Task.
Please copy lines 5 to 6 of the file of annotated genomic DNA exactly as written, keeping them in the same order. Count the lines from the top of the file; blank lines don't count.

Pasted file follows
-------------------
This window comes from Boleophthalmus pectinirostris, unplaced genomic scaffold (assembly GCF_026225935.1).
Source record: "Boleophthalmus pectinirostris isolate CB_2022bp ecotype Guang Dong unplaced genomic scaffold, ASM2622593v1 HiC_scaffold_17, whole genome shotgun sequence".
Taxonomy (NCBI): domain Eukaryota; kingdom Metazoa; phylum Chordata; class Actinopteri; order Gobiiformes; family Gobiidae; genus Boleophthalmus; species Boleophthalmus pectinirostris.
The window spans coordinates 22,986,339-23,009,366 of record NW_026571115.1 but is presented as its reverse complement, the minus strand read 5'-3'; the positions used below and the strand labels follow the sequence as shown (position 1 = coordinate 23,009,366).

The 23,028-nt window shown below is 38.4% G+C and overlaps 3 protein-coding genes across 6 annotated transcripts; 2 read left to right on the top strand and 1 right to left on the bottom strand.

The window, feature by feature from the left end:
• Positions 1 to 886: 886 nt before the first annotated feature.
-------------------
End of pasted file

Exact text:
The 23,028-nt window shown below is 38.4% G+C and overlaps 3 protein-coding genes across 6 annotated transcripts; 2 read left to right on the top strand and 1 right to left on the bottom strand.

The window, feature by feature from the left end: